Bushfires are burning in the Blue Mountains west of Sydney. I’m here visiting my family home of 32 years, looking at old photos with my mother, packing boxes to take if we need to evacuate. Outside, blackened leaves scatter on hot, high winds. But more unsettling than the fires or the heat is the sudden impermanence of things that at last touch or sight seemed everlasting: this home, its memorabilia, the Lilly Pilly tree. All this could be gone in an hour.
Our home is in Glenbrook, which is in no immediate danger. Thus, we lack fear’s attendant state of clarity, instead sifting through a material world we love that today, feels an inch too precarious to treasure. Our home is translucent with threat and we are holograms of uncertainty within it. The fires, though – they are real.
It is a fitting mood within which to contemplate singer and songwriter Lindsay Phillips’ newest record Solguden because it muses on impermanence too, in its human form of mortality, its 11 songs turning the concept smooth like a beach pebble. It is comforting music at this time because whether its reflections on mortality are blanched with horror (“The river valley looms – and the undertaker/With those lifeless eyes/Glazed over me”), dark with grief (“We’re given so little time/Broad and high/The wall between us”) or blithe with acceptance (“We’re set free to meet with ruin tonight/We are free to pass on”), they assure us that death will at least be rich with awe.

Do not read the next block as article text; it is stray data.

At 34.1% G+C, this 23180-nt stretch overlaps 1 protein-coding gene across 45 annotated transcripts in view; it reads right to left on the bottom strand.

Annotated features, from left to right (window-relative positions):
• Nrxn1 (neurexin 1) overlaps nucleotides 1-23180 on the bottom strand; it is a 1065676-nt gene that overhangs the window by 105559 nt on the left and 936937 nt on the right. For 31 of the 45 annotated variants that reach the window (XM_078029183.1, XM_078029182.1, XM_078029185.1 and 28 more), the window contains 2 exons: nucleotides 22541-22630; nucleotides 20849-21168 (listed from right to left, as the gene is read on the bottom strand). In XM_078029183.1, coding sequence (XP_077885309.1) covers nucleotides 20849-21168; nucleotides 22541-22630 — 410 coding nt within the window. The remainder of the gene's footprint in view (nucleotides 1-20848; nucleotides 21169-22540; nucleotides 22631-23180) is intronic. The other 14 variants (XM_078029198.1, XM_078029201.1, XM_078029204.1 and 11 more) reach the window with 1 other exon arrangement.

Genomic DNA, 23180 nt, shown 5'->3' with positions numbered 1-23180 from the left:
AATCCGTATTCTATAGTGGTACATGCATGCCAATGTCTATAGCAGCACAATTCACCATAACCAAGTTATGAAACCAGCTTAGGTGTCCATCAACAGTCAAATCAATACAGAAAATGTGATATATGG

Most Australians have never heard of Phillips, though he has been writing songs for 25 years. Last year he moved from Melbourne to a remote, woodsy part of Sweden. Unlike his previous two vinyl LPs, Taedium Vitae and Varning, Solguden was self-released in digital form only. In ‘Notes and Reflections pertaining to Solguden’ he explains why: “Here I was now living in Sweden with no income, no savings, and financially wiped out by the move and the previous two releases.”
That Phillips wrote these notes, intended to be read from start to finish, is just one sign of how out of step with the times he is. Musicians these days ration their news, doling out fragments from social media like sugary snacks, bite-sized to arrest childlike attention spans. By contrast, reading Phillips’ notes is a refreshingly adult experience. In his new home of Färna, he indulged in forest ramblings “…tracing wolf and moose tracks in the snow … fathoming the cycles of the sun and moon” and enjoyed “the utter freedom of living with limited human contact”.
His notes yield this final word: “As I write, Spring has taken hold and the world is greener by the day – strange, as where was a white majestic wilderness only weeks before, now all that seemed lifeless has life. What was frozen grows tall, or thaws, and ripples with the breeze. Another cycle begins.”
In 2002, it had been Glenbrook’s turn to burn. We watched the train station go up and much of the bush near our home. About a fortnight later, I went to see the damage, returning with photos of bright green shoots erupting from ravaged trunks. The bush was more alive than I had ever seen it.
On ‘At the Footsteps of Dawn’, Phillips sings “I have come for the ages/And the ages to me/When finally I witness eternity.” His voice is clear and fearless, making it possible to believe he has indeed returned as an emissary from the other side; not bringing news of an abyss but, as he sings on ‘Eternity is Night’: “At the day’s end, we are bone and twine and the glory of our time.” On ‘Talons’ his lyrics reflect a sentiment I often feel in the natural world; something akin to abandonment in knowing that while we may find companionship in nature, it is blankly impervious to us. “Show me the stars which guide you/On the trail as the daylight fades.”